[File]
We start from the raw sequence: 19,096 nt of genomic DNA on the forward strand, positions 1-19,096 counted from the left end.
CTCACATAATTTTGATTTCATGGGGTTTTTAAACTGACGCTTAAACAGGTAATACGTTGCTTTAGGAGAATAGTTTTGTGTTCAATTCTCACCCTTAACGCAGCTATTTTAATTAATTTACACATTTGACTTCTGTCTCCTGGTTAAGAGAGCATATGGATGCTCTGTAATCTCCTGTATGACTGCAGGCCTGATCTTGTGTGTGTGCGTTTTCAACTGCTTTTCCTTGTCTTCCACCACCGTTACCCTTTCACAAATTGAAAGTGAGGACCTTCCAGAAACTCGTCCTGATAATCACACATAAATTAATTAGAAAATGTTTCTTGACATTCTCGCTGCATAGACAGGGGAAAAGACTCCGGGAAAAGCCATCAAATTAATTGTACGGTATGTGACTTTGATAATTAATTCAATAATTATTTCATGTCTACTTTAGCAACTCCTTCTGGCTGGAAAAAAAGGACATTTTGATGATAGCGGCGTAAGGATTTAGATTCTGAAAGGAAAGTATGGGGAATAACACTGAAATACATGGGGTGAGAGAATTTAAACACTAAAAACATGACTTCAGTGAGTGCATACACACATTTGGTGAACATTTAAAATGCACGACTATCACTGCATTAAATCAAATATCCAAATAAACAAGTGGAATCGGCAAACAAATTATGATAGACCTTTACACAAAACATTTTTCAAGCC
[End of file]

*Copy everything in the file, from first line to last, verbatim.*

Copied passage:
We start from the raw sequence: 19,096 nt of genomic DNA on the forward strand, positions 1-19,096 counted from the left end.
CTCACATAATTTTGATTTCATGGGGTTTTTAAACTGACGCTTAAACAGGTAATACGTTGCTTTAGGAGAATAGTTTTGTGTTCAATTCTCACCCTTAACGCAGCTATTTTAATTAATTTACACATTTGACTTCTGTCTCCTGGTTAAGAGAGCATATGGATGCTCTGTAATCTCCTGTATGACTGCAGGCCTGATCTTGTGTGTGTGCGTTTTCAACTGCTTTTCCTTGTCTTCCACCACCGTTACCCTTTCACAAATTGAAAGTGAGGACCTTCCAGAAACTCGTCCTGATAATCACACATAAATTAATTAGAAAATGTTTCTTGACATTCTCGCTGCATAGACAGGGGAAAAGACTCCGGGAAAAGCCATCAAATTAATTGTACGGTATGTGACTTTGATAATTAATTCAATAATTATTTCATGTCTACTTTAGCAACTCCTTCTGGCTGGAAAAAAAGGACATTTTGATGATAGCGGCGTAAGGATTTAGATTCTGAAAGGAAAGTATGGGGAATAACACTGAAATACATGGGGTGAGAGAATTTAAACACTAAAAACATGACTTCAGTGAGTGCATACACACATTTGGTGAACATTTAAAATGCACGACTATCACTGCATTAAATCAAATATCCAAATAAACAAGTGGAATCGGCAAACAAATTATGATAGACCTTTACACAAAACATTTTTCAAGCC